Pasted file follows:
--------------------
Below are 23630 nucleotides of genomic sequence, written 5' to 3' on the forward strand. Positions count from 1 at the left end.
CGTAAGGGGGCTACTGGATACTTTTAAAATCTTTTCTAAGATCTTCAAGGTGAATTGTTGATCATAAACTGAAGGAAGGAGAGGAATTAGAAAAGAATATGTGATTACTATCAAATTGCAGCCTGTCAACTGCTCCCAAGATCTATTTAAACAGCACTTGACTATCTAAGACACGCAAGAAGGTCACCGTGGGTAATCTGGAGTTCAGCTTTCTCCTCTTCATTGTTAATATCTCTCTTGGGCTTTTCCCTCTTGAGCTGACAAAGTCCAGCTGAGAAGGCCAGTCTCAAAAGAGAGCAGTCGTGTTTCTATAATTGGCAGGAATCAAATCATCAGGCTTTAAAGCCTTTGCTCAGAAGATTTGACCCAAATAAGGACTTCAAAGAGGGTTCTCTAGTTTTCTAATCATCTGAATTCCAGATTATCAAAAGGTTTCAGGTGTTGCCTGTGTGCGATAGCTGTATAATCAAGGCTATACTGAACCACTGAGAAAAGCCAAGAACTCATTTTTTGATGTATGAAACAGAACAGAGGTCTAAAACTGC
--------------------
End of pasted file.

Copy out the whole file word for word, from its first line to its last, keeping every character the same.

Below are 23630 nucleotides of genomic sequence, written 5' to 3' on the forward strand. Positions count from 1 at the left end.
CGTAAGGGGGCTACTGGATACTTTTAAAATCTTTTCTAAGATCTTCAAGGTGAATTGTTGATCATAAACTGAAGGAAGGAGAGGAATTAGAAAAGAATATGTGATTACTATCAAATTGCAGCCTGTCAACTGCTCCCAAGATCTATTTAAACAGCACTTGACTATCTAAGACACGCAAGAAGGTCACCGTGGGTAATCTGGAGTTCAGCTTTCTCCTCTTCATTGTTAATATCTCTCTTGGGCTTTTCCCTCTTGAGCTGACAAAGTCCAGCTGAGAAGGCCAGTCTCAAAAGAGAGCAGTCGTGTTTCTATAATTGGCAGGAATCAAATCATCAGGCTTTAAAGCCTTTGCTCAGAAGATTTGACCCAAATAAGGACTTCAAAGAGGGTTCTCTAGTTTTCTAATCATCTGAATTCCAGATTATCAAAAGGTTTCAGGTGTTGCCTGTGTGCGATAGCTGTATAATCAAGGCTATACTGAACCACTGAGAAAAGCCAAGAACTCATTTTTTGATGTATGAAACAGAACAGAGGTCTAAAACTGC